Transmission ZF six-speed manual
0 to 62 mph 4.9 seconds
Top speed 192 mph
Weight 2,200 pounds

The C112 was the first car to feature Active Body Control

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The C112 was a developmental prototype for many advanced systems, including Mercedes’ ABC suspension or Active Body Control. The adaptive suspension system works with hydraulics, active springs, and sensors, with the car’s ECU adjusting the suspension accordingly, depending on the driving conditions.

Another high-tech (for the time) feature was the rear-wheel steering, which only served to improve directional stability. The system was not meant to improve low-speed maneuverability such as when parking the car. There was also a tire-pressure monitoring system – a system that would be made widely available much later.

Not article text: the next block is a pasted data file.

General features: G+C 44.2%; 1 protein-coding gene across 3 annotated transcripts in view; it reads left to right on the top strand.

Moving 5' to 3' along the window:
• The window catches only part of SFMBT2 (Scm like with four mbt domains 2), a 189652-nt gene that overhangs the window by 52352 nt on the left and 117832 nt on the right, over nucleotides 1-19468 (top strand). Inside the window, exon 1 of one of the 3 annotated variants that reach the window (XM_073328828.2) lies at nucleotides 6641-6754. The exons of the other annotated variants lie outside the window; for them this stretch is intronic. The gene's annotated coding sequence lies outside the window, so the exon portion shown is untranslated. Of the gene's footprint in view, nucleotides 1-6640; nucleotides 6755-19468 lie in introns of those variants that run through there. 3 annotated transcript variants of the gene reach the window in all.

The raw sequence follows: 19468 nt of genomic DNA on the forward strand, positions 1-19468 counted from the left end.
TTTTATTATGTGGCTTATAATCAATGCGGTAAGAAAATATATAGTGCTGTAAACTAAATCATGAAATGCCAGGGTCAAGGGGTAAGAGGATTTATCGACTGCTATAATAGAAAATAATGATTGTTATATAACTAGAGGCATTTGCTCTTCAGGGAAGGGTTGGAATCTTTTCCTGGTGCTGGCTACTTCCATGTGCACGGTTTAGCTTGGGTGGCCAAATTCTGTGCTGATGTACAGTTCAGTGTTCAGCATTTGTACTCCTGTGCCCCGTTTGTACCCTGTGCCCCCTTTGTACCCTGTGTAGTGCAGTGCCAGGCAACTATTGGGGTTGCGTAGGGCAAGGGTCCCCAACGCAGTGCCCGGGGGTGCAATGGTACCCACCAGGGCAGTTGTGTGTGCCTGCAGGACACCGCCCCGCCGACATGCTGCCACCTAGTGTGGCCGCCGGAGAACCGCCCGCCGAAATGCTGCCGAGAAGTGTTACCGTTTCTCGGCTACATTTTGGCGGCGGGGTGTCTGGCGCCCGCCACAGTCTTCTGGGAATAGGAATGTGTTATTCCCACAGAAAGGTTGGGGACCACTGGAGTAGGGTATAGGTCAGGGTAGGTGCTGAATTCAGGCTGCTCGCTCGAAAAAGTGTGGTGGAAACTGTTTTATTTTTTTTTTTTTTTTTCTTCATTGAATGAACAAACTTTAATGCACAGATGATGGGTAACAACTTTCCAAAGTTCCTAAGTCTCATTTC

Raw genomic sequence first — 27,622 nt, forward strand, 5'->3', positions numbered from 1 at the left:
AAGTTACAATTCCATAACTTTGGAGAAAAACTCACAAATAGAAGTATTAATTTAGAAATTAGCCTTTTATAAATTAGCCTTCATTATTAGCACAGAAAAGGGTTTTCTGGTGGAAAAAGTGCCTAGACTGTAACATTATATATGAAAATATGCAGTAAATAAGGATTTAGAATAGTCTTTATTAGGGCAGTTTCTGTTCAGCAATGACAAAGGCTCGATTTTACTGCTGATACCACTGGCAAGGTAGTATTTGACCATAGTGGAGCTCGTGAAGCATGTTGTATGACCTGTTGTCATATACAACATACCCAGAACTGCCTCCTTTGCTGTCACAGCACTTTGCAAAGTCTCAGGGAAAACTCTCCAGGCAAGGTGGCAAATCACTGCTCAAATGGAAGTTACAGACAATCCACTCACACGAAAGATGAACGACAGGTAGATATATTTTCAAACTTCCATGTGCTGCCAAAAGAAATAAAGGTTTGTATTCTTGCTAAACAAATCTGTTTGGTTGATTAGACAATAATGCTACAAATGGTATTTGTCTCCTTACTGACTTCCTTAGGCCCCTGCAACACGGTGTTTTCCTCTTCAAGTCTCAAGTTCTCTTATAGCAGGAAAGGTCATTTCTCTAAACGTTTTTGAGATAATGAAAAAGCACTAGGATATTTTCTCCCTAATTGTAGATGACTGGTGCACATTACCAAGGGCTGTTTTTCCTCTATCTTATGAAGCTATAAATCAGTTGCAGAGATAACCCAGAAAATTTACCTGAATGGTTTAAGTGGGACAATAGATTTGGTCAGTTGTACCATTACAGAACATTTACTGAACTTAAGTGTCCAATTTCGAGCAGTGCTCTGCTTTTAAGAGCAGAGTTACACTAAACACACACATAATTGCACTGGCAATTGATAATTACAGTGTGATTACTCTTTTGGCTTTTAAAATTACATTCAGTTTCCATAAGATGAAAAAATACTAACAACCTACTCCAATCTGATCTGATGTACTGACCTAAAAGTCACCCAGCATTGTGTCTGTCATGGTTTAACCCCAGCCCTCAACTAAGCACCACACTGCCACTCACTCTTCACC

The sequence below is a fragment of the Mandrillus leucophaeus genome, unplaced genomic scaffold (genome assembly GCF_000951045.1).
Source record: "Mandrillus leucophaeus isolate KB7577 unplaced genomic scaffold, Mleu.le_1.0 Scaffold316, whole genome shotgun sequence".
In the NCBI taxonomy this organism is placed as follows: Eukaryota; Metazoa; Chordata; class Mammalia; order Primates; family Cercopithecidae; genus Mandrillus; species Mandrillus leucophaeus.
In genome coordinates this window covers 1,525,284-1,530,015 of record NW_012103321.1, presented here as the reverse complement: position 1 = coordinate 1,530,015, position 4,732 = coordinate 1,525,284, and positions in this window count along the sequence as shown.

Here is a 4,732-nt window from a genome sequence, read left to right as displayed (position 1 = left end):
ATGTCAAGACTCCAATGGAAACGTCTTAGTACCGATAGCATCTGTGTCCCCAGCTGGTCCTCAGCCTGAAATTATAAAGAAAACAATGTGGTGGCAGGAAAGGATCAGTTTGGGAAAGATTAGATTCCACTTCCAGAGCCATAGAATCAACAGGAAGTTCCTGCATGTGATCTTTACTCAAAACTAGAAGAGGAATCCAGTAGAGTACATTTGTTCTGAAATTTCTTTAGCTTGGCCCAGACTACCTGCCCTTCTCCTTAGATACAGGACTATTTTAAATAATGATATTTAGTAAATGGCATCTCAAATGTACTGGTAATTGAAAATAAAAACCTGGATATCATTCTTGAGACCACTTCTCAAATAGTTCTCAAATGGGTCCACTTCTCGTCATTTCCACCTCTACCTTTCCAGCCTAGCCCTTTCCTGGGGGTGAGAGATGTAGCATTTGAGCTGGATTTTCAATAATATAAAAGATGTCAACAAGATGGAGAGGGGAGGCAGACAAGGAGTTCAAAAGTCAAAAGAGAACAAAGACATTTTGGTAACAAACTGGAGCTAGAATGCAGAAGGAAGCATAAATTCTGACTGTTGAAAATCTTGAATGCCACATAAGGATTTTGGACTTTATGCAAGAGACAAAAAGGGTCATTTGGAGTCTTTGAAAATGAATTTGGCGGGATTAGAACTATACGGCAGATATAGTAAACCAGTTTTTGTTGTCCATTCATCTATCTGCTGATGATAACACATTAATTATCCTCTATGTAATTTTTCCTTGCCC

The C112 wanted to be a more civilized sports car

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Mercedes has always been big on luxury, which is why, unlike most 1990s, high-performance mid-engine cars, the C112 was meant to be more usable and luxurious. In 1989, Mercedes brought out a much more radical concept – the F100. It was a glimpse of the future family car, with a single-box design and a central driving position.

Realizing that the F100 concept was too ahead of its time, Bruno Sacco’s design department, known as DAS, decided to take a slightly more conventional approach when designing the Mercedes C112. The car may have drawn some inspiration from the Sauber C11 Group C racer, but it was not meant to recreate the harsh reality of racing.